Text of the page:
Sacred Space - MarketPlace Sacred Space Marketplace RSS feed for these comments

Every week Sacred Space offers you “Something to think about” as you prepare to pray. Here we offer you a glimpse of some of what others have thought about our reflections.
You are welcome to add your own thoughts.

The political and economic implications of the global financial crisis are widely commented on. Paul Andrews SJ wonders how the financial crisis might influence prayer?

Lord, all this financial turmoil seems to touch my prayer in two ways. Sometimes I feel moral indignation at the greed of the fat cats whose desire for ever-greater profits has exploited the weak. I hope that they may move from blindness to a sense of the real world of people, and realise the futility of their greed that wants more and more money. "What does it profit to gain the whole world and suffer the loss of your soul?" (Mark 8:36) But I know that such indignation is not always from the good spirit; it may be mixed with Schadenfreude in which there is little charity. I need to watch it. At other times I feel fear and insecurity for myself and my loved ones. This pushes me to look at myself.

Does insecurity make me more self-seeking and less caring about the needs of others, lessening my humanity, clouding my sense that people matter more than money? Or does this worldwide turmoil strengthen my compassion? Poverty is not good in itself, but where it leads to a deeper dependence on God and coexists with generosity it can be a rare grace – remember Jesus marvelling at the widow’s mite (Mark 12:41-43).

‘Trop est avare à qui Dieu ne suffit.’
You’re too greedy if God is not enough for you.

174 Responses to “Prayer in a time of financial crisis”

Comments are listed to show the most recent first. You are welcome to add your comment. All comments are moderated by Sacred Space and a selection is published here. Submission of a comment indicates acceptance of our information policies. Should you prefer to contact Sacred Space in another way, please use this form or consult the Contact page for futther options.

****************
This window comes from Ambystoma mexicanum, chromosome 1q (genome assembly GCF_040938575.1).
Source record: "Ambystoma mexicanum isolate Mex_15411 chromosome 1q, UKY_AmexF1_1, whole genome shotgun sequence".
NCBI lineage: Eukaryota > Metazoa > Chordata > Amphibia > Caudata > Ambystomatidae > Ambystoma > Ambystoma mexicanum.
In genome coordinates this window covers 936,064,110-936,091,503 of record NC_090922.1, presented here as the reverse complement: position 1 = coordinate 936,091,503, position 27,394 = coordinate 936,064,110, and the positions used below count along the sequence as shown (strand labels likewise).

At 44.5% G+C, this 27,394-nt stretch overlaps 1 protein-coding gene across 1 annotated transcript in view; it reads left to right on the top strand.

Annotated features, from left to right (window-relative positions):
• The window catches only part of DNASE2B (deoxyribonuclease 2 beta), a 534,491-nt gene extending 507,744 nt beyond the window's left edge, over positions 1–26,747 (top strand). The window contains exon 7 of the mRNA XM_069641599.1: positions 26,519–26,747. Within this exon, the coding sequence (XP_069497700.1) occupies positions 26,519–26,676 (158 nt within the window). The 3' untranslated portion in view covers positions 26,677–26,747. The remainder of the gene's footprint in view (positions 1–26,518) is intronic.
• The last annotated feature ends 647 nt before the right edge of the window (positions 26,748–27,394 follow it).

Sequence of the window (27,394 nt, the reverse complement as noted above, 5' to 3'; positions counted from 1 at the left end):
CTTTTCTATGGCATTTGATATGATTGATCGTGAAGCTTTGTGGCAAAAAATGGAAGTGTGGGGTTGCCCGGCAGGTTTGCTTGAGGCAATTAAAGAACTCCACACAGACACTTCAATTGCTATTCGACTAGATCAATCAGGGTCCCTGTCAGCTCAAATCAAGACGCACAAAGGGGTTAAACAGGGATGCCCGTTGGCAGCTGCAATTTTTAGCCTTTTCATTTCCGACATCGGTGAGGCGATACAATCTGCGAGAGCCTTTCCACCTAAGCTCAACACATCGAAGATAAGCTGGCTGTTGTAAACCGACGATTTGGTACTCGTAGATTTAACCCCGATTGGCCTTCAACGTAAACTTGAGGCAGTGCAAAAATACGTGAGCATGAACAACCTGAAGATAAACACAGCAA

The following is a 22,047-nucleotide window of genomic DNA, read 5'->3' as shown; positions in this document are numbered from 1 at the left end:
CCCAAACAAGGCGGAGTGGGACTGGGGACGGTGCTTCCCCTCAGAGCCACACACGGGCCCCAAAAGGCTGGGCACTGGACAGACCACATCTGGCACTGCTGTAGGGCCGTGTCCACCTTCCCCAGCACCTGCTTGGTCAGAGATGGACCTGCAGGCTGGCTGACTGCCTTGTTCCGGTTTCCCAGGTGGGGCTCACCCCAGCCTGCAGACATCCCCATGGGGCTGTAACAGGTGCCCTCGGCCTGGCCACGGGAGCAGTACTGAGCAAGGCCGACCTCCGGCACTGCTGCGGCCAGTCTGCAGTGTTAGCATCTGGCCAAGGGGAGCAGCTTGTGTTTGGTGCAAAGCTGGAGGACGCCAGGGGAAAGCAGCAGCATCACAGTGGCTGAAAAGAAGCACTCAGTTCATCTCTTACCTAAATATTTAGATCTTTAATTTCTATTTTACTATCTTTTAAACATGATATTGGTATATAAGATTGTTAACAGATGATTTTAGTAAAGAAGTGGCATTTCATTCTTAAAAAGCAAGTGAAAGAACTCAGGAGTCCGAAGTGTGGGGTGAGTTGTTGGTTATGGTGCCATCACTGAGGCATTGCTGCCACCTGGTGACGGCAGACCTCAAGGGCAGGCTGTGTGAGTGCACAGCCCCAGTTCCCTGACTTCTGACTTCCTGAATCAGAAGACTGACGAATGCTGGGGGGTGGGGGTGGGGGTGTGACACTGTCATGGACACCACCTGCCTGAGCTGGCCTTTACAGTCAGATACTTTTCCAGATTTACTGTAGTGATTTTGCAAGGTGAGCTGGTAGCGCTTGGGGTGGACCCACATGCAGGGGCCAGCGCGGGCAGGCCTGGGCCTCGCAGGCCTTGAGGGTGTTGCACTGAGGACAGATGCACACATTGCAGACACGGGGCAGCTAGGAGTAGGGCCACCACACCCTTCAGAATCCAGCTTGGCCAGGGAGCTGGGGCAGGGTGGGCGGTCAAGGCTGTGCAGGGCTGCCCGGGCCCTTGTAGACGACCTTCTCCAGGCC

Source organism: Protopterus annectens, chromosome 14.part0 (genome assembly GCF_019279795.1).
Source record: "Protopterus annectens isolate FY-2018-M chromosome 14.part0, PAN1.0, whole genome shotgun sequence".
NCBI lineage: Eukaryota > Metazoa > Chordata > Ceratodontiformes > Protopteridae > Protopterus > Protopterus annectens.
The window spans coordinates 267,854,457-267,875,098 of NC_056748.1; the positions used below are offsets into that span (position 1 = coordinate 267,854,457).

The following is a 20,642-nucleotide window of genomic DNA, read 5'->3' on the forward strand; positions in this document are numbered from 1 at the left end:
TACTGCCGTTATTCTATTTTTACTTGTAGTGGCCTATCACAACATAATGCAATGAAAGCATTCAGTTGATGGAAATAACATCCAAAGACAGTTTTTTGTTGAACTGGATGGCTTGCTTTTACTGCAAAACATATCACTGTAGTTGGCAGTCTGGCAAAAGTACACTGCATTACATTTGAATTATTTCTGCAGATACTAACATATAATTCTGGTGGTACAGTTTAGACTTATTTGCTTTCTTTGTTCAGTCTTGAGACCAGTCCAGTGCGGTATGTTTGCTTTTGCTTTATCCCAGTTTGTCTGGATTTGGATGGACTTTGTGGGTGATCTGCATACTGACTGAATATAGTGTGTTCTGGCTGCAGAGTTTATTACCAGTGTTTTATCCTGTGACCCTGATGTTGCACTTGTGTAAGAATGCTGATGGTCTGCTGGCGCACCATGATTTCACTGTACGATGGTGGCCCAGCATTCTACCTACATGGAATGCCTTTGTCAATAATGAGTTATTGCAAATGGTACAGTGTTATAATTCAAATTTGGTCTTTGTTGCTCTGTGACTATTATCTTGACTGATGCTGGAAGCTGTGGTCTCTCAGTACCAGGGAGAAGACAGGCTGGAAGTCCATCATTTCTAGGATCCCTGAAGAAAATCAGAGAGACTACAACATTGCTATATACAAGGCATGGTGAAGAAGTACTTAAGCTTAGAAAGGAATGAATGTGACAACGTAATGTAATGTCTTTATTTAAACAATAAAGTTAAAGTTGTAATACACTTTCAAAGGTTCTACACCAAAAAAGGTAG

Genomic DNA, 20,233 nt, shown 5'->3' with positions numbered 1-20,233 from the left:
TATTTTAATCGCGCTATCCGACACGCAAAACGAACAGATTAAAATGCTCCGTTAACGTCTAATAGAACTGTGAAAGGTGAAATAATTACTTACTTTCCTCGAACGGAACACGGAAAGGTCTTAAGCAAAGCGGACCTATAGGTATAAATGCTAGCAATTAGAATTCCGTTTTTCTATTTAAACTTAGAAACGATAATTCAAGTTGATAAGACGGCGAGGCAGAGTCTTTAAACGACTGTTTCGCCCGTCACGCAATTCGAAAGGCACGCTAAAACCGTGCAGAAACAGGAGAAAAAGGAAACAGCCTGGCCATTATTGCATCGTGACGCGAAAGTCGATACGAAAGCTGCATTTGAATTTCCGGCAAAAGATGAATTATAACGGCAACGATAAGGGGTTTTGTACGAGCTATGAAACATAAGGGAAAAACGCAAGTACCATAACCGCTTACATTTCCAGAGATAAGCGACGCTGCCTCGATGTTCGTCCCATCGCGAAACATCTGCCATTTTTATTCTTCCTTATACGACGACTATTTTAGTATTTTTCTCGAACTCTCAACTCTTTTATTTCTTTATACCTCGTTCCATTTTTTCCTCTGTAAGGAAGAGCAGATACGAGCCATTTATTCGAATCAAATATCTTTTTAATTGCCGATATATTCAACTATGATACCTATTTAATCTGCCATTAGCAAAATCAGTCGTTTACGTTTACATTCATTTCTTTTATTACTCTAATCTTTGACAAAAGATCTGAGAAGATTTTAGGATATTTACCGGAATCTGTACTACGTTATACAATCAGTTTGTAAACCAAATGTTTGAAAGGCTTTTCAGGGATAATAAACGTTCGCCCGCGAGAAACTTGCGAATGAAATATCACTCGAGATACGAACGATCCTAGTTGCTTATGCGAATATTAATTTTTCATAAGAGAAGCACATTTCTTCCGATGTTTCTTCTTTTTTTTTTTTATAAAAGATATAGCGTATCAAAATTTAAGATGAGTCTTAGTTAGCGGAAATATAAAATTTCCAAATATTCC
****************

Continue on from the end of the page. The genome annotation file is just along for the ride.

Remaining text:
1. Honesto :

    The effect of the global crisis is felt but in a way that the connection between it and the suffering people at the grassroots level cannot be easily seen. All that the bottom segment of society is experiencing is sheer confusion and hopelessness. But we “in the know” should unmask the power of selfishness responsbile of all the crisis: that is greed. Greed is an attitude of acquisition and grasping blind to the needs of the common good–a pervasive attitude among the have-nots as well as the affluent. Our christian bias for the poor should compel us to throw our weight heavily behind them. Obviously, they have less in law and in life’s opportunities which includes humanness, in dignity, in concern of the common good – again, all because of greed. To what segment of society do we belong? What is our bias?” These cliches– “Small is besutiful” and “Think macro, act micro” –are much relevant today. Even in our own “micro” ways, we can make a difference!


  2. Mairin :

    I live in Ireland and the recent budget has made people really afraid. I know that most of us are much better off than those in other countries but people are afraid they will lose their jobs and homes and some already have. This fear which is palpable reminds me of the fear the disciples felt when Jesus was taken from them. I pray that all of us will hand our fear over to God and that we will reach out to one another in our need.


  3. Maria :

    I never had much money as I am ill but God has always been there for me all my life and I thank Him for that.
    The Budget is very harsh and all my family and friends have been affected. I pray that this global recession won’t last long.
    Please God help me not to judge the people who creamed all the money and profits for themselves in Ireland and elsewhere and don’t let us go back to the really bad times which I fear we might.


  4. Mebh :

    The quote ‘Trop est avare à qui Dieu ne suffit.’ —- “You’re too greedy if God is not enough for you.” was by Father Benet or Benoit of Canfield (1562-1611), usually known as Benet Canfield. He was a convert to Roman Catholicism and became an English Recusant and mystic.


  5. DOT :

    what a wonderful find while surfing the net for info on financial literacy and job loss. thank you!


Leave your own message:

Name °

Email °


Your message

° Required text
Sacred Space Daily online prayer Sacred Heart Novena Podcast feed for Novena